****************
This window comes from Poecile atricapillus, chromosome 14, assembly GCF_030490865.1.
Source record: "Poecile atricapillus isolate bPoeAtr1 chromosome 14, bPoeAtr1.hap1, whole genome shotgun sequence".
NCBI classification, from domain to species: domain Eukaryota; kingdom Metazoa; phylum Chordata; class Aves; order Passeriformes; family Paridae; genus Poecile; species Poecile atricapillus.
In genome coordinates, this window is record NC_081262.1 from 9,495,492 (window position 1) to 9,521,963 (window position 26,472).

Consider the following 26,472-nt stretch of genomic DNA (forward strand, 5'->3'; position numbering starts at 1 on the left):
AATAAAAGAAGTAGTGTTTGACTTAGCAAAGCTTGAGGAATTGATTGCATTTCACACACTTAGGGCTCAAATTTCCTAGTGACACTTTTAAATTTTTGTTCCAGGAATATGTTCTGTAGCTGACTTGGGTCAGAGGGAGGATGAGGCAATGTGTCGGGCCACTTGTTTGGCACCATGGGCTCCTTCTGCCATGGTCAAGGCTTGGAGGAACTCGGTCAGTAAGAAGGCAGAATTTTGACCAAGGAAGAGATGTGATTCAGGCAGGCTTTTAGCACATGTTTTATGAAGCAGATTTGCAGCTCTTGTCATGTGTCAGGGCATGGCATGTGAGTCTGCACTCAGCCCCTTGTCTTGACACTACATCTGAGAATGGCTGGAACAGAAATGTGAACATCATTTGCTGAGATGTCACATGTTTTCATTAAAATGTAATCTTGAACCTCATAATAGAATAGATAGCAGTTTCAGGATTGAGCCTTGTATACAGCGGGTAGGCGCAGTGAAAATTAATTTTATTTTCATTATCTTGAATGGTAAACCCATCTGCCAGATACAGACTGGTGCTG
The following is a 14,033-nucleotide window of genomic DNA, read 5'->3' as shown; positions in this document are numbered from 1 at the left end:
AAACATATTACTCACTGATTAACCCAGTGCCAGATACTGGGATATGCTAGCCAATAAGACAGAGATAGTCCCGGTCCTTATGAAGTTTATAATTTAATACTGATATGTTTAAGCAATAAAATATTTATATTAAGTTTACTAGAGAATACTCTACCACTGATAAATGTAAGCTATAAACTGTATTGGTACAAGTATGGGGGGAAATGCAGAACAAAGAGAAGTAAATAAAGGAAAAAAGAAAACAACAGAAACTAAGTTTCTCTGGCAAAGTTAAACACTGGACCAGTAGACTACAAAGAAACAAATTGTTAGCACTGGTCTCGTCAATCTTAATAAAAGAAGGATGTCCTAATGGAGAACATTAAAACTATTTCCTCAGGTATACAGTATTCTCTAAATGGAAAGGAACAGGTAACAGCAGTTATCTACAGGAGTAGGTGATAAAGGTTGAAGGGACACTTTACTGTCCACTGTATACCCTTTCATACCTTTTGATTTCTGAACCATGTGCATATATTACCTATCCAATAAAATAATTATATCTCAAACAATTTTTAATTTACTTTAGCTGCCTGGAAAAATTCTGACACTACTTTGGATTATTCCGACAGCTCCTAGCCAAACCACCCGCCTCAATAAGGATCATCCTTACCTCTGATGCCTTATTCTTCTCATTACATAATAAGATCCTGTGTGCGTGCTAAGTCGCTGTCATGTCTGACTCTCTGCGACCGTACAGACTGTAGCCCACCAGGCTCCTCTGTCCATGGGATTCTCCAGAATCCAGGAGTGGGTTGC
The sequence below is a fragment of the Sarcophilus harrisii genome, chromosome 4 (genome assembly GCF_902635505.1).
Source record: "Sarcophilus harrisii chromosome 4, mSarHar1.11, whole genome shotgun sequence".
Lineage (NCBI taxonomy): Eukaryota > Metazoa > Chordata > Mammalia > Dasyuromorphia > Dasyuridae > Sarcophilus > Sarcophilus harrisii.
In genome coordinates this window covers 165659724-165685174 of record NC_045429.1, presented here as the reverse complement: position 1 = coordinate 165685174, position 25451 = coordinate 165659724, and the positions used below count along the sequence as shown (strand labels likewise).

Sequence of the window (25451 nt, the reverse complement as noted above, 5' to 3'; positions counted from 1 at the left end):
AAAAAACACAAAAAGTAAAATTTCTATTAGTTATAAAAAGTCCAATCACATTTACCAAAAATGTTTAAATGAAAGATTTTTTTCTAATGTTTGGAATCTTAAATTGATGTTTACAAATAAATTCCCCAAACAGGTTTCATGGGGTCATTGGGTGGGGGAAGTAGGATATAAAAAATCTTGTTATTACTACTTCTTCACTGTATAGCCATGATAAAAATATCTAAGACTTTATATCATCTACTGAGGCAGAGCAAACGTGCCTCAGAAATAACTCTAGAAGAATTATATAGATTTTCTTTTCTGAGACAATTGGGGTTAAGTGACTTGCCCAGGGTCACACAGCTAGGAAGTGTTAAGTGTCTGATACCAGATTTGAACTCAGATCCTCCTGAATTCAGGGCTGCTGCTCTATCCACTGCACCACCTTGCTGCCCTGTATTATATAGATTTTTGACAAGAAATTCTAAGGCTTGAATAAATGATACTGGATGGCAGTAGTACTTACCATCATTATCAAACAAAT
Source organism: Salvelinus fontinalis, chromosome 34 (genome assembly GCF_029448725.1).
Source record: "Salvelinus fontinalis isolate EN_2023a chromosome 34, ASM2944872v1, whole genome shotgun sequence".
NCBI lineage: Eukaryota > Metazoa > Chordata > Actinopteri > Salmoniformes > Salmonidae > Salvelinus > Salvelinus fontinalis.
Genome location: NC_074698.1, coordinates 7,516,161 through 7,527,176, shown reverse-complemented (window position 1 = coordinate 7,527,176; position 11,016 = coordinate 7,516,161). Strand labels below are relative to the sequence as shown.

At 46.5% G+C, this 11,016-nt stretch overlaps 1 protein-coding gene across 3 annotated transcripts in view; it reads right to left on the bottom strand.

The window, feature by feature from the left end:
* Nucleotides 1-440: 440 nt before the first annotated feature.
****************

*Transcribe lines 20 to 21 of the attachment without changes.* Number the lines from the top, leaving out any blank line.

The window, feature by feature from the left end:
* Nucleotides 1-440: 440 nt before the first annotated feature.